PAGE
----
Piano Lessons Blog - What Learning to Knit Taught Me About Teaching Piano

What Learning to Knit Taught Me About Teaching Piano

Karmel Larson

I recently wrote a post about learning to play the ukulele and how that has influenced my piano teaching. This post has a similar feel to it. Since graduating with my Master's degree last April, I've taken up several new hobbies because I now have time for such things, and it is interesting how these new hobbies have helped me be a better and more understanding piano teacher. This post is all about how learning to knit has helped me influence my piano teaching.

I learned some basics about knitting when I was a young teenager, but I never really got very far on my first project, and I had basically forgotten even the small amount I had learned. However, my older sister is a very accomplished knitter, and she was determined that I should give knitting another try. As soon as I walked across the stage and was handed my diploma last April, and she knew I had more time on my hands, my sister began planning my first knitting lesson. And I am grateful she did because I have really enjoyed knitting (this second attempt has been much more successful than that first one). I've made several projects in the months since first learning, and I've also discovered lots of applications to learning and teaching piano.

First, you may recall from my similar post about the ukulele, that my hands felt so awkward when first playing the ukulele. It was the same with knitting. My sister demonstrated how to hold the needles and the yarn, and then she showed me how to create a knit stitch. It all looked so elegant, beautiful, and easy. But when I tried it, my hands felt incredibly awkward and incompetent. Not to mention clumsy. It took quite awhile before the motions of knitting and purling felt natural to me. And even now, I still don't look like my sister when I knit. Her motions are almost like that of a machine: fast, even, and seemingly effortless. This has again made me realize that when I start a new piano student, of course their hands and fingers are going to feel and look awkward! That is completely natural and expected, and I need to be conscious and understanding of that. I need to help them understand that it's perfectly normal to feel that way at first and that with time and practice, they will begin to feel natural at the keyboard.

Knitting has also taught me how important it is to have variety both in knitting and in piano lessons. If I get stuck on the same knitting project for awhile or on a project without interesting techniques that challenge me, I get bored! The same is true for piano lessons. If I have a student that is not being challenged by their current pieces, I need to help them find new music that will fulfill that criteria.

The opposite is also true: if a piece is too long or too hard for a student's current abilities, we need to move on from that piece and may even need to do a few shorter pieces to regain motivation. I recently learned this same principle in my knitting. I had done several shortish projects and felt ready to try something longer and harder: a sweater. Well, it did prove to be longer and harder. It actually went pretty well for quite awhile until I finally made a few mistakes. I began taking out stitches to fix the sweater, but as I ripped out stitches, I just seemed to be making more errors. I soon realized that the only thing for me to do was to totally start over. So I did. But I kept making mistakes, and so soon I had started over four or five times. I found myself unmotivated to knit, and I didn't even touch my needles for about a month or so.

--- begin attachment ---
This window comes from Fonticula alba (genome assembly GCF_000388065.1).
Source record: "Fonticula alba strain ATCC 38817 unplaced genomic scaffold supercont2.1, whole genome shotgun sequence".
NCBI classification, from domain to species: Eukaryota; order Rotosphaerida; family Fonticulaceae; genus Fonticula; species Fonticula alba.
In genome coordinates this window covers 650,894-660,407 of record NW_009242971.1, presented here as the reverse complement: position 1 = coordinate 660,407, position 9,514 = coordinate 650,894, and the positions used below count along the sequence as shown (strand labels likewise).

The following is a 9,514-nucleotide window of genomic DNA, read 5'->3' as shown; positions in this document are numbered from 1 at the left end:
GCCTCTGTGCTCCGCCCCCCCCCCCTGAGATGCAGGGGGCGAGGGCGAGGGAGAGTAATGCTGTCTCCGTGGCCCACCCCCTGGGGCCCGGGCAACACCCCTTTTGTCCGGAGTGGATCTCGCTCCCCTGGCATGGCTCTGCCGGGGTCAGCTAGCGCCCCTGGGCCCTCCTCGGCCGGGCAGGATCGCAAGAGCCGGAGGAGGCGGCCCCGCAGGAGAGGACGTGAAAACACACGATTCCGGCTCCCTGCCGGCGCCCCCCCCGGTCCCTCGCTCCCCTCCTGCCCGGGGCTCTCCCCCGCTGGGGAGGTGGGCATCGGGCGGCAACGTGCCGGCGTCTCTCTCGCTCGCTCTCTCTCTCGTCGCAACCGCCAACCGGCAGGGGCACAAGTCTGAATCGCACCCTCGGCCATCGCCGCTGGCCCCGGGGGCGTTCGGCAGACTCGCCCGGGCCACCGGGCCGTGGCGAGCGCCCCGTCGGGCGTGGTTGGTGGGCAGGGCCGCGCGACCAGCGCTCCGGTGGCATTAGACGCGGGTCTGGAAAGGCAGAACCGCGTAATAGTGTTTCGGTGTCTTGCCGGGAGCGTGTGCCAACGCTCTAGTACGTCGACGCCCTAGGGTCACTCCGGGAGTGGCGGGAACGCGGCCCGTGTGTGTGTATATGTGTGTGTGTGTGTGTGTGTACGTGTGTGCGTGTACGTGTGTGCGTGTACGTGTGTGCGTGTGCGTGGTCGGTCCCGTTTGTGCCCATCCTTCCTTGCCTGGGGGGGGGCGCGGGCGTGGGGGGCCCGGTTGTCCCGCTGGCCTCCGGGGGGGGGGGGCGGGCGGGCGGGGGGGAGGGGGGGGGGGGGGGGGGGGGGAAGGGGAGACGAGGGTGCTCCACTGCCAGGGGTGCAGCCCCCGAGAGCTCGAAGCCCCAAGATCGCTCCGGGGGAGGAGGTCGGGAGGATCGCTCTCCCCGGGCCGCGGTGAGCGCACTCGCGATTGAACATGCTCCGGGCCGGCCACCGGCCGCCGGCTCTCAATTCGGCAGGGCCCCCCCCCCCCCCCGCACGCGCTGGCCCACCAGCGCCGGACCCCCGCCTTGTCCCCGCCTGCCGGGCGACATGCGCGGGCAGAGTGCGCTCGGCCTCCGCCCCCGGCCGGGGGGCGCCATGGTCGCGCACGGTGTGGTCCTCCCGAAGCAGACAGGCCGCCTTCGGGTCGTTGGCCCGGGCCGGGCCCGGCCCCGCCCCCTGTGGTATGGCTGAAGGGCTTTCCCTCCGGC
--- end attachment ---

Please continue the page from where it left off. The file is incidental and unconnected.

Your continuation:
But my sister came to the rescue. She gave me a skein of beautiful yarn and told me it was enough to make a hat. That seemed to be a hint that I should try a smaller project. I really wanted to try working with that yarn, so I found a new pattern for a hat that I wanted to try and cast on that very day. This project proved to be exactly what I needed. It was shorter and less-challenging than the sweater I'd become frustrated with. I soon finished the hat and then, to my surprise, felt totally capable of starting my sweater again. I'm currently still in the process of knitting my sweater, but my motivation for it has definitely been renewed.

Yesterday, while teaching piano, the lesson of the sweater and the hat was fresh in my mind and influenced a choice I made while teaching. One of my students has been on her solo for quite some time. To be honest, I think it is just a tiny bit too hard for her. She always has a good attitude about it, but she hasn't made much progress in some time, and I realized that she was probably feeling exactly like I had been feeling about knitting. I asked her if she wanted to move on from this piece and try a shorter and more manageable one. She gratefully said yes, and we were able to choose a new piece that she is very excited about. I think this new piece will be like my hat was for me: a chance to try something a little shorter and easier to regain motivation to again try harder projects.

And that is how knitting, something totally unrelated to music, is helping me become a better piano teacher.

Back to blog

Leave a comment

Please note, comments need to be approved before they are published.